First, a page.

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Assessing nutritional status in the ICU 

Assessing nutritional status in the ICU
Chapter:
Assessing nutritional status in the ICU
Author(s):

Pierre-Yves Egreteau

and Jean-Michel Boles

DOI:
10.1093/med/9780199600830.003.0204
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date: 19 February 2020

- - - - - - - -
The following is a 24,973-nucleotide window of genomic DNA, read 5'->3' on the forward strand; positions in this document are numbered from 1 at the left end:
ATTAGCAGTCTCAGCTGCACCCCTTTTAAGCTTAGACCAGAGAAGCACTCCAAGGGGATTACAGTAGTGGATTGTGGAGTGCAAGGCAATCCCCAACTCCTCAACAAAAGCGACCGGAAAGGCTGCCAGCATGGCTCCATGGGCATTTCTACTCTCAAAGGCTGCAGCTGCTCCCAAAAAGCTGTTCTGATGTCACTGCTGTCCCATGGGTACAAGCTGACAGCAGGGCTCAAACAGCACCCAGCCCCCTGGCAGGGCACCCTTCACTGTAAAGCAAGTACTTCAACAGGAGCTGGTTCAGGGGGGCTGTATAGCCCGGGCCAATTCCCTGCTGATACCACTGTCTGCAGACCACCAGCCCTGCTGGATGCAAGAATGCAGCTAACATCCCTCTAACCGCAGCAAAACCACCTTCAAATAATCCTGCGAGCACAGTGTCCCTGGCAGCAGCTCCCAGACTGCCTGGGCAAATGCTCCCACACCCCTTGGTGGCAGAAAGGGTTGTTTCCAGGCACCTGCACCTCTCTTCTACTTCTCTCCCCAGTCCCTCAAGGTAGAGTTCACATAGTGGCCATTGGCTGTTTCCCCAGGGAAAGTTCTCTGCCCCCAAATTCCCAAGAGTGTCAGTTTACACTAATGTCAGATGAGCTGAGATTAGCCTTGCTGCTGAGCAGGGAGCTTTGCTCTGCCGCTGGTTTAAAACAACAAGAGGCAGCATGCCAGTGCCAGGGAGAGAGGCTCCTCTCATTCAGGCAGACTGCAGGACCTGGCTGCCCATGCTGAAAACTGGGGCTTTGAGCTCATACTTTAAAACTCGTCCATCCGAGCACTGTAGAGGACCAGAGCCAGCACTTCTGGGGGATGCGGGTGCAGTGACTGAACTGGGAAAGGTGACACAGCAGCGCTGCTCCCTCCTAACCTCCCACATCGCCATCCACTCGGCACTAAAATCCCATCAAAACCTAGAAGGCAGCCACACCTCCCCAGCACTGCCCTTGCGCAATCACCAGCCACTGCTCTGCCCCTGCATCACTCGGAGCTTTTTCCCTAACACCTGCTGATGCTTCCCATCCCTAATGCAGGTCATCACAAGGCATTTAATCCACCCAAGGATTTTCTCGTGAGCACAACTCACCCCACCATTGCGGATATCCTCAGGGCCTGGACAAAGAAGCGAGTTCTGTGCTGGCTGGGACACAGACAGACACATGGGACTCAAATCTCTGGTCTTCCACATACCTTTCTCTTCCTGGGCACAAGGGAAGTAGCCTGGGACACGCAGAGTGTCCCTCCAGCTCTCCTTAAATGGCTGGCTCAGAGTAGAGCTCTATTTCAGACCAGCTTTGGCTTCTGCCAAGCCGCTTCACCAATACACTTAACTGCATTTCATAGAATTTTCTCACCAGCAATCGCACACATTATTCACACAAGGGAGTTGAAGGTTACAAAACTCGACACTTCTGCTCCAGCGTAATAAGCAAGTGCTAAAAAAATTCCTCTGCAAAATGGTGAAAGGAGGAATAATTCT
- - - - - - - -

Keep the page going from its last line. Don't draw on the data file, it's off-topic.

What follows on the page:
Decreased nutrient intake, increased body requirements, and/or altered nutrient utilization are frequently combined in critically-ill patients. The initial nutritional status and the extent of the disease-related catabolism are the main risk factors for nutrition- related complications. Many complications are related to protein energy malnutrition, which is frequent in the ICU setting. Assessing nutritional status pursues several different goals. Nutritional assessment is required for patients presenting with clinical evidence of malnutrition, with chronic diseases, with acute conditions accompanied by a high catabolic rate, and elderly patients. Recording the patient’s history, nutrient intake, and physical examination, and subjective global assessment allows classification of nutritional status. All the traditional markers of malnutrition, anthropometric measurements and plasma proteins, lose their specificity in the sick adult as each may be affected by a number of non-nutritional factors. Muscle function evaluated by hand-grip strength in cooperative patients and serum albumin provide an objective risk assessment. Several nutritional indices have been validated in specific groups of patients to identify patients at risk of nutritionally-mediated complications and, therefore, the need for nutritional support. A strong suspicion remains the best way of uncovering potentially harmful nutritional deficiencies.

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